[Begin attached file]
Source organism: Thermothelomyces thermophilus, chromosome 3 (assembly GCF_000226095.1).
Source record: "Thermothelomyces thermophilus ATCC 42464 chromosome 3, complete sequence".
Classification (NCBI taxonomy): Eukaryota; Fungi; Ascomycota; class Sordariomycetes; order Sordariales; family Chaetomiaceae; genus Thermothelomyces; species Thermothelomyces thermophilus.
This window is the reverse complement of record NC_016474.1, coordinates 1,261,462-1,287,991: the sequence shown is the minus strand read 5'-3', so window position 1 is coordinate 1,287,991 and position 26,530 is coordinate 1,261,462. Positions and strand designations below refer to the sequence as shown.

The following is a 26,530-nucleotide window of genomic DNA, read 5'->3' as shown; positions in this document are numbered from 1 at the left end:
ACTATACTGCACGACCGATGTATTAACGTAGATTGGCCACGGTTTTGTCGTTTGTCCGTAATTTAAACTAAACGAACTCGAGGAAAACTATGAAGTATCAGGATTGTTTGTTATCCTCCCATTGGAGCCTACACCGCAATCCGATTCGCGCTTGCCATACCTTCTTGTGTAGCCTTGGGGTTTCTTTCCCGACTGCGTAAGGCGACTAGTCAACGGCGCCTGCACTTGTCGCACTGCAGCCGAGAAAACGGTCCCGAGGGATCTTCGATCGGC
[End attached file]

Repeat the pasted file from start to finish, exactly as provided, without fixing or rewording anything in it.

Source organism: Thermothelomyces thermophilus, chromosome 3 (assembly GCF_000226095.1).
Source record: "Thermothelomyces thermophilus ATCC 42464 chromosome 3, complete sequence".
Classification (NCBI taxonomy): Eukaryota; Fungi; Ascomycota; class Sordariomycetes; order Sordariales; family Chaetomiaceae; genus Thermothelomyces; species Thermothelomyces thermophilus.
This window is the reverse complement of record NC_016474.1, coordinates 1,261,462-1,287,991: the sequence shown is the minus strand read 5'-3', so window position 1 is coordinate 1,287,991 and position 26,530 is coordinate 1,261,462. Positions and strand designations below refer to the sequence as shown.

The following is a 26,530-nucleotide window of genomic DNA, read 5'->3' as shown; positions in this document are numbered from 1 at the left end:
ACTATACTGCACGACCGATGTATTAACGTAGATTGGCCACGGTTTTGTCGTTTGTCCGTAATTTAAACTAAACGAACTCGAGGAAAACTATGAAGTATCAGGATTGTTTGTTATCCTCCCATTGGAGCCTACACCGCAATCCGATTCGCGCTTGCCATACCTTCTTGTGTAGCCTTGGGGTTTCTTTCCCGACTGCGTAAGGCGACTAGTCAACGGCGCCTGCACTTGTCGCACTGCAGCCGAGAAAACGGTCCCGAGGGATCTTCGATCGGC